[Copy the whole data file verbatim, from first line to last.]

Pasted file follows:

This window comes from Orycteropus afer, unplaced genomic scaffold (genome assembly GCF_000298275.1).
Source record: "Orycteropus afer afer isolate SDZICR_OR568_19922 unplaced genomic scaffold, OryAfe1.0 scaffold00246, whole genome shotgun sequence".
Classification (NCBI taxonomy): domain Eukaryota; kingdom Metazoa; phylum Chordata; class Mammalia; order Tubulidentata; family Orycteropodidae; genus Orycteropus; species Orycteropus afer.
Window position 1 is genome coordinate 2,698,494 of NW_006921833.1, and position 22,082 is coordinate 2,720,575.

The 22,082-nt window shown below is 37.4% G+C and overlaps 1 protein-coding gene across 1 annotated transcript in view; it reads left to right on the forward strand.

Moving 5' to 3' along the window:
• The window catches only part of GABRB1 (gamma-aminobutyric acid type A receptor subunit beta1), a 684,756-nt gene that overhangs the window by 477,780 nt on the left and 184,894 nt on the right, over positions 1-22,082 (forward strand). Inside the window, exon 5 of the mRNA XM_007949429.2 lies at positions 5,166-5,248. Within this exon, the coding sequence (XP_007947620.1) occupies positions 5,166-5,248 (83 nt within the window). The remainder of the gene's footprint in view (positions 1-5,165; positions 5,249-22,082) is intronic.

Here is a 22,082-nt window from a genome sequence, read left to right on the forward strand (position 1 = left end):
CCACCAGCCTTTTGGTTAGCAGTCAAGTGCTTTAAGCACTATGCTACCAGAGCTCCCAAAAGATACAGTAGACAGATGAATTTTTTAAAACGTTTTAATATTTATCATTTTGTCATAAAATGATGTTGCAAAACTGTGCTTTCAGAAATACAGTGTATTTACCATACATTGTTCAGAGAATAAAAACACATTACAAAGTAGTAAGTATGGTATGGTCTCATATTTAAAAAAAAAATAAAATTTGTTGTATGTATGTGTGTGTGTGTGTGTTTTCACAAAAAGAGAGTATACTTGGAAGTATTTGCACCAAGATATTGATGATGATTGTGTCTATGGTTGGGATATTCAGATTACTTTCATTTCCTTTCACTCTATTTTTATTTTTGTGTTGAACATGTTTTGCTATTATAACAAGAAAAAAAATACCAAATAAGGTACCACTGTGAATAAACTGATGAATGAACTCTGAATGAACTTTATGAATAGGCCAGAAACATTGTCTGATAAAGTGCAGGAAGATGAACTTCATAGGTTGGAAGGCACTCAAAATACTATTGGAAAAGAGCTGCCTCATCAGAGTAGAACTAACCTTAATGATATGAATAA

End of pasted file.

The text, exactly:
This window comes from Orycteropus afer, unplaced genomic scaffold (genome assembly GCF_000298275.1).
Source record: "Orycteropus afer afer isolate SDZICR_OR568_19922 unplaced genomic scaffold, OryAfe1.0 scaffold00246, whole genome shotgun sequence".
Classification (NCBI taxonomy): domain Eukaryota; kingdom Metazoa; phylum Chordata; class Mammalia; order Tubulidentata; family Orycteropodidae; genus Orycteropus; species Orycteropus afer.
Window position 1 is genome coordinate 2,698,494 of NW_006921833.1, and position 22,082 is coordinate 2,720,575.

The 22,082-nt window shown below is 37.4% G+C and overlaps 1 protein-coding gene across 1 annotated transcript in view; it reads left to right on the forward strand.

Moving 5' to 3' along the window:
• The window catches only part of GABRB1 (gamma-aminobutyric acid type A receptor subunit beta1), a 684,756-nt gene that overhangs the window by 477,780 nt on the left and 184,894 nt on the right, over positions 1-22,082 (forward strand). Inside the window, exon 5 of the mRNA XM_007949429.2 lies at positions 5,166-5,248. Within this exon, the coding sequence (XP_007947620.1) occupies positions 5,166-5,248 (83 nt within the window). The remainder of the gene's footprint in view (positions 1-5,165; positions 5,249-22,082) is intronic.

Here is a 22,082-nt window from a genome sequence, read left to right on the forward strand (position 1 = left end):
CCACCAGCCTTTTGGTTAGCAGTCAAGTGCTTTAAGCACTATGCTACCAGAGCTCCCAAAAGATACAGTAGACAGATGAATTTTTTAAAACGTTTTAATATTTATCATTTTGTCATAAAATGATGTTGCAAAACTGTGCTTTCAGAAATACAGTGTATTTACCATACATTGTTCAGAGAATAAAAACACATTACAAAGTAGTAAGTATGGTATGGTCTCATATTTAAAAAAAAAATAAAATTTGTTGTATGTATGTGTGTGTGTGTGTGTTTTCACAAAAAGAGAGTATACTTGGAAGTATTTGCACCAAGATATTGATGATGATTGTGTCTATGGTTGGGATATTCAGATTACTTTCATTTCCTTTCACTCTATTTTTATTTTTGTGTTGAACATGTTTTGCTATTATAACAAGAAAAAAAATACCAAATAAGGTACCACTGTGAATAAACTGATGAATGAACTCTGAATGAACTTTATGAATAGGCCAGAAACATTGTCTGATAAAGTGCAGGAAGATGAACTTCATAGGTTGGAAGGCACTCAAAATACTATTGGAAAAGAGCTGCCTCATCAGAGTAGAACTAACCTTAATGATATGAATAA